‘It’s hot in Melbourne and not just because of the temperature. Neil F*cking Gaiman is here.’ And so begins this one-hour long interview by Melbourne broadcaster Alicia Sometimes.
Gaiman and his wife Amanda Palmer are regular visitors to Australia where they both have a large and loyal fan base – late last year they announced on Twitter that they’d be making a surprise appearance at a city public library and over 400 people turned up.
In this hour long interview Gaiman gives a preview of his forthcoming novel, The Ocean at the End of the Lane, and reads the book’s fifth chapter which he describes as ‘the shortest and nastiest chapter’ he has ever written.
He also discusses Dr Who, screenwriting, social media, Sandman and more. The session ends with Gaiman reading a poem he wrote for Australia Day.
Entries are now open for the St. Francis College Literary Prize for 2013. This biennial prize awards US$50,000 to an author for their 3rd to 5th published work of fiction.
There are no citizenship restrictions with this prize and eligible authors can be based anywhere in the world. Nominated books can also be published anywhere in the world, although only English-language books may be entered (translations accepted). Uniquely, self-published books are also eligible for consideration.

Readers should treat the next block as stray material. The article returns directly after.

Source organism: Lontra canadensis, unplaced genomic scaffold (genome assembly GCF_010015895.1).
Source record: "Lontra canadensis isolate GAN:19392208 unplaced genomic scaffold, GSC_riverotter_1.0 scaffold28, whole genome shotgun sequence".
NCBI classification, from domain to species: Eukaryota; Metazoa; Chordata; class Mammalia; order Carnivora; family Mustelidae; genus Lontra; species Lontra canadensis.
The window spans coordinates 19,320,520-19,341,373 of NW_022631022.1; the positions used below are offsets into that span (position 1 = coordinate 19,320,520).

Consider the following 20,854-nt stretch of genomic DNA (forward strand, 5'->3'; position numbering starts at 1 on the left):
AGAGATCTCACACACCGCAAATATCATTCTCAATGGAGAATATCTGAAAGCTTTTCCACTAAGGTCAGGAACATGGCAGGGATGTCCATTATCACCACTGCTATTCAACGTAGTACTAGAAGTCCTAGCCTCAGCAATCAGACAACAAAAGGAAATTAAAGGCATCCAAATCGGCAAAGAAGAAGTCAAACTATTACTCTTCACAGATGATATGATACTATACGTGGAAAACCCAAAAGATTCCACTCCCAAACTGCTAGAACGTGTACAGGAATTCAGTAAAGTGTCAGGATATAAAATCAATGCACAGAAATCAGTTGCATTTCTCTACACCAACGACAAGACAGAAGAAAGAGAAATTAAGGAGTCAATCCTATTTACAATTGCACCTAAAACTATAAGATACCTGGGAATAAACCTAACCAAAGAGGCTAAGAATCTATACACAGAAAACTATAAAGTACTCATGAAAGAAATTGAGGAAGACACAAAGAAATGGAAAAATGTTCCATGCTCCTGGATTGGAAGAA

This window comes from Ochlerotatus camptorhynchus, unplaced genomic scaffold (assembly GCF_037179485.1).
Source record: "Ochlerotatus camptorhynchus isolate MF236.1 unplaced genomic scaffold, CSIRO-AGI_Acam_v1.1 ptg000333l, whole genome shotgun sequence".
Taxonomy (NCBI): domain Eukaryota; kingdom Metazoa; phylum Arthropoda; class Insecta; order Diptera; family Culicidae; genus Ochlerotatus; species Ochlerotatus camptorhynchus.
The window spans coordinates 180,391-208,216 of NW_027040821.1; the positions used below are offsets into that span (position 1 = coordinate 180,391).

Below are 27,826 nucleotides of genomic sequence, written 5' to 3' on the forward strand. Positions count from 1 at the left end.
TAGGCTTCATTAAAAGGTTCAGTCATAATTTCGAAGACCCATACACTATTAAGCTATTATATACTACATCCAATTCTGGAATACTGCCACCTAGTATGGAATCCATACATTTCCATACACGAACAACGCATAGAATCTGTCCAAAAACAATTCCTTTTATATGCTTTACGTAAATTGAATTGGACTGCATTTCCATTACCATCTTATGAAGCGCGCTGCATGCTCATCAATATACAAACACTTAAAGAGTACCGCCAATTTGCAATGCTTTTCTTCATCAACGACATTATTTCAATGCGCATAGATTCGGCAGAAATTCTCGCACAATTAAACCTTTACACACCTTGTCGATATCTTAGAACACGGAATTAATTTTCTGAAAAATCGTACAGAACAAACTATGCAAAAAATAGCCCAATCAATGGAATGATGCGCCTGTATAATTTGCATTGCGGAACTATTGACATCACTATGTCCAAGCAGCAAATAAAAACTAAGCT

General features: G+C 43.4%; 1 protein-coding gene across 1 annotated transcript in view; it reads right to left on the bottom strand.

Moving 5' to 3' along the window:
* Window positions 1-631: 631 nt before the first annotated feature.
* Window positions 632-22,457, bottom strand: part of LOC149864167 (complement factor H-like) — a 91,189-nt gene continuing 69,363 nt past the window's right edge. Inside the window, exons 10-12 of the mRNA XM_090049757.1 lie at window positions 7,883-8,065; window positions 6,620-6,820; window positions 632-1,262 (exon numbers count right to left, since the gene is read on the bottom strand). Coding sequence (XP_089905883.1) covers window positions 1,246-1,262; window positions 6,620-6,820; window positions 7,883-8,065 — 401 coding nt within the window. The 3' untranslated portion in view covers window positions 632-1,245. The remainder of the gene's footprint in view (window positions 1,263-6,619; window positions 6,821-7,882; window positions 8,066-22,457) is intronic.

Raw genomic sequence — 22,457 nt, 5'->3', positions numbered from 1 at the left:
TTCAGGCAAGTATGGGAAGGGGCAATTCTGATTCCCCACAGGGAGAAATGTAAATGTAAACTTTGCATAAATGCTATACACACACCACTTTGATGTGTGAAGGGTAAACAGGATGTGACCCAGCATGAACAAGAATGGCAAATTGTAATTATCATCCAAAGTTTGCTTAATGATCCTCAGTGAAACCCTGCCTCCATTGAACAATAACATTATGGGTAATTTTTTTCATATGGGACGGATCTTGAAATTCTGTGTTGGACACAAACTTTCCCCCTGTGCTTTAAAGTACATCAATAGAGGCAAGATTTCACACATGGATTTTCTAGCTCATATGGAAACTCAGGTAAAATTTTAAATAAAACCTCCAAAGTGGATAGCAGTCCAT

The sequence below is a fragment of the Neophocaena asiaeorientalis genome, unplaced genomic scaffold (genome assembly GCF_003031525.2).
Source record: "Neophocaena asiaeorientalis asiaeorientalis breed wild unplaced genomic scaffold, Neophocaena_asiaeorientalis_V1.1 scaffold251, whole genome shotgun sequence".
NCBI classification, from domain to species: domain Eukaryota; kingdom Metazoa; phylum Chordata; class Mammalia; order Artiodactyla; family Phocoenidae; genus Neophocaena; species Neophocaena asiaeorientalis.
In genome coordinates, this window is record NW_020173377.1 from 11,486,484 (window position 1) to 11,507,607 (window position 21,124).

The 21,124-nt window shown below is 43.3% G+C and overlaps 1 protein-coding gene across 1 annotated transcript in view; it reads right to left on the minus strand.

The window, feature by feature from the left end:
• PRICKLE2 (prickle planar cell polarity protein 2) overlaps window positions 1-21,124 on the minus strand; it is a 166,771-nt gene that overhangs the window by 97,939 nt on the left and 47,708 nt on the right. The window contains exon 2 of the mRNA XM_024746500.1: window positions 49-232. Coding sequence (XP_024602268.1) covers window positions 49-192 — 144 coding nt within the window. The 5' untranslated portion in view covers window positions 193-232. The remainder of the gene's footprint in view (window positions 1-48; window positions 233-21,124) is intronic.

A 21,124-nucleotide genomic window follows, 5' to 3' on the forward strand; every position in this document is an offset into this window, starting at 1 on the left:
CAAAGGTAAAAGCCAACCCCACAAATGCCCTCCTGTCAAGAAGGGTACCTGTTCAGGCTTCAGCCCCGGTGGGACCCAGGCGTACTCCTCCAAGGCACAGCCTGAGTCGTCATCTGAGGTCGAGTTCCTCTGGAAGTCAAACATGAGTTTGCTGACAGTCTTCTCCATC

In 2012 Pixar Story Artist Emma Coats tweeted 22 storytelling tips using the hashtag #storybasics. The list circulated the internet for months gaining the popular title Pixar’s 22 Rules of Storytelling. We reposted this list two weeks ago and the response has been phenomenal with thousands of likes, shares, comments and emails.
Since posting the story, a number of people have contacted us regarding rule number 4 on the list, also know as ‘The Story Spine’:
Once upon a time there was ___. Every day, ___. One day ___. Because of that, ___. Because of that, ___. Until finally ___.
Reports were that this tip did not originate with Pixar but instead with writer/director/teacher Brian McDonald. Intrigued, we contacted Brian to find out more. He replied as follows:
Just over a week ago we posted Pixar’s 22 Rules of Storytelling – a list first shared by Emma Coats, a Pixar Story Artist, on Twitter in 2012. To say the response to the post has been huge would be an understatement. We’ve received thousands of comments and shares and the interest in the list continues to grow. On Wednesday The New Yorker’s Richard Brody responded to the story with an article titled ‘The Problem with Processed Storytelling’. Brody says that Pixar films make him feel as if he ‘were watching the cinematic equivalent of irresistibly processed food, with a ramped-up and carefully calibrated dosing of the emotional versions of salt, sugar, and fat.’ What do you think of Brody’s article? Add your thoughts in the comments below.
Film critic Catherine Bray interviewed Joss Whedon in 2006 for UK movie magazine Hotdog to find out his top ten screenwriting tips. Catherine has kindly given us permission to reproduce the article here. Photo: Joss Whedon at San Diego Comic Con – courtesy of Gage Skidmore.